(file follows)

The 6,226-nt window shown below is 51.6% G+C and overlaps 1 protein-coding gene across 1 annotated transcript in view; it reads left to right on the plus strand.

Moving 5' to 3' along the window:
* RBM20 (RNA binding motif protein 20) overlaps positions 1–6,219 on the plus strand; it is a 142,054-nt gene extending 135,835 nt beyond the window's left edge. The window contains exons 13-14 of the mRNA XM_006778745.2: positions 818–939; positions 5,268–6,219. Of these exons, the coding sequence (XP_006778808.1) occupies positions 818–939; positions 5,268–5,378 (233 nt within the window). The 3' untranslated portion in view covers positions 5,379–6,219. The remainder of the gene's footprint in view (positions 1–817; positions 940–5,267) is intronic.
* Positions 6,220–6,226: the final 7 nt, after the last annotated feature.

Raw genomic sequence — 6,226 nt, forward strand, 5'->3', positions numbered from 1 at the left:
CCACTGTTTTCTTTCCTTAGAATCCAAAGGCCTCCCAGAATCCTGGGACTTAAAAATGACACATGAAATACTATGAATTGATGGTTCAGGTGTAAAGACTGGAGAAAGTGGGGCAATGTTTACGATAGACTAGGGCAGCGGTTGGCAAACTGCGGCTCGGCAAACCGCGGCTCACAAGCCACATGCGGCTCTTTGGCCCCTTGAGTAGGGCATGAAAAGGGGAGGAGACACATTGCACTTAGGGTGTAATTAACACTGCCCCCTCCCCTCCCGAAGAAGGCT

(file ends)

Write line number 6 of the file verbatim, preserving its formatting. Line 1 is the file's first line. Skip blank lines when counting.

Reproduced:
CCACTGTTTTCTTTCCTTAGAATCCAAAGGCCTCCCAGAATCCTGGGACTTAAAAATGACACATGAAATACTATGAATTGATGGTTCAGGTGTAAAGACTGGAGAAAGTGGGGCAATGTTTACGATAGACTAGGGCAGCGGTTGGCAAACTGCGGCTCGGCAAACCGCGGCTCACAAGCCACATGCGGCTCTTTGGCCCCTTGAGTAGGGCATGAAAAGGGGAGGAGACACATTGCACTTAGGGTGTAATTAACACTGCCCCCTCCCCTCCCGAAGAAGGCT